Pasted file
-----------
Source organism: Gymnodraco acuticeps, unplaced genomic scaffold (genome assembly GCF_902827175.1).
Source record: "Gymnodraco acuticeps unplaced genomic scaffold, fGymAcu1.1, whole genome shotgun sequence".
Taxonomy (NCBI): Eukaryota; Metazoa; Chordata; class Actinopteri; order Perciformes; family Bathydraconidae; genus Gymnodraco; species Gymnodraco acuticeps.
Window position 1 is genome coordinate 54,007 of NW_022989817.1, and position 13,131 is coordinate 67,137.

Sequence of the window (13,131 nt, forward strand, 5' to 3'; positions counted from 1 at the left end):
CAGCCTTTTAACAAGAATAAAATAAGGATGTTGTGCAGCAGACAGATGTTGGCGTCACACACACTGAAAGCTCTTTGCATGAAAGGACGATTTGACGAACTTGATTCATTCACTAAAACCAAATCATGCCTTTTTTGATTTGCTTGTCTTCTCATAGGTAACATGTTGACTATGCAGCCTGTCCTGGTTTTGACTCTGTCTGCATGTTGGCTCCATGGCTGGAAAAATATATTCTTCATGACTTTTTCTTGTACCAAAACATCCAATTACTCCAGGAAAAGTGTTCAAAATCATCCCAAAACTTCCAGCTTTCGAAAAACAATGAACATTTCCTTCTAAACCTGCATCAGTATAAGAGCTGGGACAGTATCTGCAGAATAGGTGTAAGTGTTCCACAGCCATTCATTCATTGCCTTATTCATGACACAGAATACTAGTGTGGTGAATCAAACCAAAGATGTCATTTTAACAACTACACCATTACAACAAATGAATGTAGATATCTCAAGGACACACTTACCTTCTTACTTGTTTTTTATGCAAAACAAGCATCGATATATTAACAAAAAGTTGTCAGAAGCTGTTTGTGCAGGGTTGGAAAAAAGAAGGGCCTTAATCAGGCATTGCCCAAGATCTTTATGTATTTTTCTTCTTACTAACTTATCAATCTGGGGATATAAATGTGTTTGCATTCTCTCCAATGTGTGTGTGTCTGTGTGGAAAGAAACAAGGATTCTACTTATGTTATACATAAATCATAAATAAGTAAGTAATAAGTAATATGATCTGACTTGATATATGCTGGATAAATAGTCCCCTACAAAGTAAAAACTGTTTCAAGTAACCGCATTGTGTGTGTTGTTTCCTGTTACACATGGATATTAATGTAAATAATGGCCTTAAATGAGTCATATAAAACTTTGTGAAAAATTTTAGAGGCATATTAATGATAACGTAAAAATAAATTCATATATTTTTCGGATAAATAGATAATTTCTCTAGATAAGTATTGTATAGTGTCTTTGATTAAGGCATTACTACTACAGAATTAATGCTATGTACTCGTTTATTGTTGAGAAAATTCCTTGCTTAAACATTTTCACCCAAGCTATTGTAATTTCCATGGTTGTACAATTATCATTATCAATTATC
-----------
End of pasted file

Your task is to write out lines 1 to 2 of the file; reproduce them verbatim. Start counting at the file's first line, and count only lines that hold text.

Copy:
Source organism: Gymnodraco acuticeps, unplaced genomic scaffold (genome assembly GCF_902827175.1).
Source record: "Gymnodraco acuticeps unplaced genomic scaffold, fGymAcu1.1, whole genome shotgun sequence".